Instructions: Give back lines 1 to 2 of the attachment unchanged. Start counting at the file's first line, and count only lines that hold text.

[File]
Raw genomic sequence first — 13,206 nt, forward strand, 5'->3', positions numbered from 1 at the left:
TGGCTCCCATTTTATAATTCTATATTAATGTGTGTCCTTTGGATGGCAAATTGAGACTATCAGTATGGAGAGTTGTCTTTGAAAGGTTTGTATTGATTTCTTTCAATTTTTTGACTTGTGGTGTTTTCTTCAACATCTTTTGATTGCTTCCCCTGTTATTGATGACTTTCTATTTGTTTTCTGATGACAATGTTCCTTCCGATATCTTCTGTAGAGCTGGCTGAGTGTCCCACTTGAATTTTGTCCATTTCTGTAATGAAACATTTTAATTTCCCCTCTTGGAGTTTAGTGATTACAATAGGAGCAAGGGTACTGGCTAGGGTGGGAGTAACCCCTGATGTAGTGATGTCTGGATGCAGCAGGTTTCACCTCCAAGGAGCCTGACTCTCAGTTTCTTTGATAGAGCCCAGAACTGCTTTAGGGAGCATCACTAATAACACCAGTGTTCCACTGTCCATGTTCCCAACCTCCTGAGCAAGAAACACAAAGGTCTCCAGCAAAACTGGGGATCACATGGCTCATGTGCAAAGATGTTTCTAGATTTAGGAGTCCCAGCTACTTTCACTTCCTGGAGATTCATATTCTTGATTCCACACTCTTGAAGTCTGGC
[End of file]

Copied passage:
Raw genomic sequence first — 13,206 nt, forward strand, 5'->3', positions numbered from 1 at the left:
TGGCTCCCATTTTATAATTCTATATTAATGTGTGTCCTTTGGATGGCAAATTGAGACTATCAGTATGGAGAGTTGTCTTTGAAAGGTTTGTATTGATTTCTTTCAATTTTTTGACTTGTGGTGTTTTCTTCAACATCTTTTGATTGCTTCCCCTGTTATTGATGACTTTCTATTTGTTTTCTGATGACAATGTTCCTTCCGATATCTTCTGTAGAGCTGGCTGAGTGTCCCACTTGAATTTTGTCCATTTCTGTAATGAAACATTTTAATTTCCCCTCTTGGAGTTTAGTGATTACAATAGGAGCAAGGGTACTGGCTAGGGTGGGAGTAACCCCTGATGTAGTGATGTCTGGATGCAGCAGGTTTCACCTCCAAGGAGCCTGACTCTCAGTTTCTTTGATAGAGCCCAGAACTGCTTTAGGGAGCATCACTAATAACACCAGTGTTCCACTGTCCATGTTCCCAACCTCCTGAGCAAGAAACACAAAGGTCTCCAGCAAAACTGGGGATCACATGGCTCATGTGCAAAGATGTTTCTAGATTTAGGAGTCCCAGCTACTTTCACTTCCTGGAGATTCATATTCTTGATTCCACACTCTTGAAGTCTGGC